First the translator obviously didn't know the two meanings of "to start", meaning that "Smoky started and..." was translated with "Smoky began and..." instead of "Smoky was startled and..." - making for a rather confusing sentence until I puzzled it out.

At another point, Smoky and her best friend were described as having been each others' "ladies in waiting"... I'm pretty sure the original text said "maids [of honour]" instead.

Fairly minor issues though, and in the end didn't detract from my enjoyment of the book at all. And for once I wasn't too disappointed by the way the unsub was finally caught... in this case, it seemed like the only way it really could end.
goodreads: (Peanut: Book geek)
Title: The Chemist
Author: Stephenie Meyer
Genre: Suspense
Rating: 5/5
# pages: 518 pages
Date read: January, 2017

She used to work for the U.S. government, but very few people ever knew that. An expert in her field, she was one of the darkest secrets of an agency so clandestine it doesn't even have a name. And when they decided she was a liability, they came for her without warning.

Now, she rarely stays in the same place or uses the same name for long. They've killed the only other person she trusted, but something she knows still poses a threat. They want her dead, and soon.

When her former handler offers her a way out, she realizes it's her only chance to erase the giant target on her back. But it means taking one last job for her ex-employers. To her horror, the information she acquires only makes her situation more dangerous.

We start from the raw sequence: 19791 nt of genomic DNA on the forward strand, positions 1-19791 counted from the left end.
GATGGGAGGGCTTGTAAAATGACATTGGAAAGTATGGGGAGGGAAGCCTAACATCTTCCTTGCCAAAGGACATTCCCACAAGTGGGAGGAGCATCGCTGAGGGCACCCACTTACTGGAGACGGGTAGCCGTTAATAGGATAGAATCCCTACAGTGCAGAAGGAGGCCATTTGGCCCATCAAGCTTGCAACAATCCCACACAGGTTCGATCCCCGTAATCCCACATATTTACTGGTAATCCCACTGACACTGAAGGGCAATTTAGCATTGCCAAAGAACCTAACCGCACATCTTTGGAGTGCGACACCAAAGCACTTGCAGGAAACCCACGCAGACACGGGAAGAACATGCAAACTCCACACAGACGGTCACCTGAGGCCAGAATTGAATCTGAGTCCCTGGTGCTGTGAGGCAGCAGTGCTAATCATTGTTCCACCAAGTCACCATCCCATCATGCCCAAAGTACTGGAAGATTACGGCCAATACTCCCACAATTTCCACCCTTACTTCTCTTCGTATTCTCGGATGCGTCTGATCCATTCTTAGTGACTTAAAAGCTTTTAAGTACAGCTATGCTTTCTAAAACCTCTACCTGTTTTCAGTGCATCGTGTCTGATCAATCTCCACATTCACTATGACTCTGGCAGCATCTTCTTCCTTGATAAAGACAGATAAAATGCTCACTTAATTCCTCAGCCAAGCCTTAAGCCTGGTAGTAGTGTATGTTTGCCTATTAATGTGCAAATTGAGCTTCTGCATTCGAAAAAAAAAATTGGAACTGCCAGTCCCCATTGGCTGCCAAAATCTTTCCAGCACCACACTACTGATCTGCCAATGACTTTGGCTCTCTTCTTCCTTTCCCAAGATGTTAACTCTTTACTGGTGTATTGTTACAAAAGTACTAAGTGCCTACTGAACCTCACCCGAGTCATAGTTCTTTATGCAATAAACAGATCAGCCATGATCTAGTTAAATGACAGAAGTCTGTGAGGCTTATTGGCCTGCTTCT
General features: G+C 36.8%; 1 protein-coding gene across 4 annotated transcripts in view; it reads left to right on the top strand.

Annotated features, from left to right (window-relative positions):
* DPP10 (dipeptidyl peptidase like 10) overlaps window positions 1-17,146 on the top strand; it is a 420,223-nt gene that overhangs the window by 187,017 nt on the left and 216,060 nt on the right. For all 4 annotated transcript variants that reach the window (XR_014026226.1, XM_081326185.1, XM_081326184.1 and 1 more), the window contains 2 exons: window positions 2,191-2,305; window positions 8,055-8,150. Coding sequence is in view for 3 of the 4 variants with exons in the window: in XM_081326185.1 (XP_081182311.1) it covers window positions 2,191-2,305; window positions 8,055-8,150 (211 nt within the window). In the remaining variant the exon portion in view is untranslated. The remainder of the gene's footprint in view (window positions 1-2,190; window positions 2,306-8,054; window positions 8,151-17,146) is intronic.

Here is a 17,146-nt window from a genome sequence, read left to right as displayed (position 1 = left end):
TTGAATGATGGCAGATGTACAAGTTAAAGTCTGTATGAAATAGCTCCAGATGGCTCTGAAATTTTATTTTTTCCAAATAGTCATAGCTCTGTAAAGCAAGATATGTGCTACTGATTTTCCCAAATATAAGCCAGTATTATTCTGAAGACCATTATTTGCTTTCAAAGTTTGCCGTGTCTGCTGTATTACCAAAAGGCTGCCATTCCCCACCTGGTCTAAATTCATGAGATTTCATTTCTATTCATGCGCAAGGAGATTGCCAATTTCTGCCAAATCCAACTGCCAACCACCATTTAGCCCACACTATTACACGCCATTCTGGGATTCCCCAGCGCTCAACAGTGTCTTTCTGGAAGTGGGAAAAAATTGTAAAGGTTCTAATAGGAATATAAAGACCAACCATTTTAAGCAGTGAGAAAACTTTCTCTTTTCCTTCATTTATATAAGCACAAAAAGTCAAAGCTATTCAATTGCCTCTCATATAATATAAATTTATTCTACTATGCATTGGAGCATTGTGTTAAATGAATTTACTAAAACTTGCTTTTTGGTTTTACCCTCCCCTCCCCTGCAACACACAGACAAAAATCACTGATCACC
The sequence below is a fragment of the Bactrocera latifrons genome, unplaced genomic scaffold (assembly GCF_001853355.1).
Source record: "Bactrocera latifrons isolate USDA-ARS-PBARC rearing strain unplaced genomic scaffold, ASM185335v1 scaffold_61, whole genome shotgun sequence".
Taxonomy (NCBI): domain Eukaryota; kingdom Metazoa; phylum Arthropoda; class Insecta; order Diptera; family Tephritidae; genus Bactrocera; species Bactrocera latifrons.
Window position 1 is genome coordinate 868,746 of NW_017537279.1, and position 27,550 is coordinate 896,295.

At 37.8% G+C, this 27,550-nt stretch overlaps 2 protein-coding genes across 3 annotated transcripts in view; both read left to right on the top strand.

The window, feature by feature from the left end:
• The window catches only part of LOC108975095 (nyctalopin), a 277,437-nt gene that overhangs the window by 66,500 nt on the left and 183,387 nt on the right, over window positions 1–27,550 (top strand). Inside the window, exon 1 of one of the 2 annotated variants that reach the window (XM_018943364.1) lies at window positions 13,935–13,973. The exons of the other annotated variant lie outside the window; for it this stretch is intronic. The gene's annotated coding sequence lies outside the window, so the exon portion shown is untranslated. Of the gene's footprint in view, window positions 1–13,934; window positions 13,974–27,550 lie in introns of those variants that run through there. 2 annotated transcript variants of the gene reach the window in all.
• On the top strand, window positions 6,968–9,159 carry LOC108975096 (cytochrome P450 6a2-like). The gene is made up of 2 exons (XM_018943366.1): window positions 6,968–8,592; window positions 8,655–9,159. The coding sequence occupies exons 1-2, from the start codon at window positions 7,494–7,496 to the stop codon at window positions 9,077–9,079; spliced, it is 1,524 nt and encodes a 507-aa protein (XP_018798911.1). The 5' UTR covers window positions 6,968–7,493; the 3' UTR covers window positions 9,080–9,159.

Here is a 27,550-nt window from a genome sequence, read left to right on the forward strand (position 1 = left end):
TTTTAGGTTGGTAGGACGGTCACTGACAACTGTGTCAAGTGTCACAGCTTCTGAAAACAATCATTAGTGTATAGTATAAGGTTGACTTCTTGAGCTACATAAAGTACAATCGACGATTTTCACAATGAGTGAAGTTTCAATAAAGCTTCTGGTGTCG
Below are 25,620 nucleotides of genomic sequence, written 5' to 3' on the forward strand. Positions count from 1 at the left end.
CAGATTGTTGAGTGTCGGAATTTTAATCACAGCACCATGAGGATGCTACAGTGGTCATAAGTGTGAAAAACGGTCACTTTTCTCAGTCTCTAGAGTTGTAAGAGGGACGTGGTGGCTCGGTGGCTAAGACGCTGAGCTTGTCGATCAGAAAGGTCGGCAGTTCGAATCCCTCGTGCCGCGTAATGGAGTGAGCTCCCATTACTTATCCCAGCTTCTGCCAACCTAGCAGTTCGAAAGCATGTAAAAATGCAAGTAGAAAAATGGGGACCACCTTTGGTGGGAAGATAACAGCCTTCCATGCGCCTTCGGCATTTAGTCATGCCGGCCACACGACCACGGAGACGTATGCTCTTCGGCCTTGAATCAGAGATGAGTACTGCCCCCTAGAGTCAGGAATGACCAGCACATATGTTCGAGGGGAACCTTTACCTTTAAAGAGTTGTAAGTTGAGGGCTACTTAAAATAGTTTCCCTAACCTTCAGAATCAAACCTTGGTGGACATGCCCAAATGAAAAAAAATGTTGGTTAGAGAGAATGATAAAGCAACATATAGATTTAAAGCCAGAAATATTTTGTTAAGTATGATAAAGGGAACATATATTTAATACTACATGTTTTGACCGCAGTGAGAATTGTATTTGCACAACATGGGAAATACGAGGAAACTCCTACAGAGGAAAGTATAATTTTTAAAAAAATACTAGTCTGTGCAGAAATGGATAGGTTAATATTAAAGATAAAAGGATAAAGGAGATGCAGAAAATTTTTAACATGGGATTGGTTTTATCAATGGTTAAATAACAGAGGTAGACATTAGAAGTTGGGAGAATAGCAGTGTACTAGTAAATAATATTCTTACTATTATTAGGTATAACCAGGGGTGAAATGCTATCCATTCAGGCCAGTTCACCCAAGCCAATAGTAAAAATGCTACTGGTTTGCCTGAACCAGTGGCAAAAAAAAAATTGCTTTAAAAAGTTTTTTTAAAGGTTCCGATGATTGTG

I'd forgotten how utterly awesome it is to disappear into a brilliant book for a weekend, and not return for air until the very last page is turned. This is the best book I've read in a very long time - let me put it this way, if "The Chemist" isn't an automatic shoe-in for the "Top 10 of 2017" list, I will have had a very amazing reading year indeed!

I was a bit hesitant at first. It had been sold to me as a crime novel, and they have to be very good for me to like them - J.K. Rowling certainly didn't manage - but "The Host" is among my favourite books, so I thought I'd give it a shot.

Well! Whoever sold it as crime fiction was dead-wrong. Suspense, yes. Crime - no. Instead we got a thrilling "escape from the government" story with lots of action and humour thrown in (and yes, a love-story. Not sure Meyer knows how to write books without them, but it was believable and it WASN'T a love-triangle, so I didn't mind).

I had a very, VERY hard time putting it down for the night (stayed up much too late Saturday for "just one more chapter"), and totally disagree with the reviews calling it boring - I was hooked from the very first page.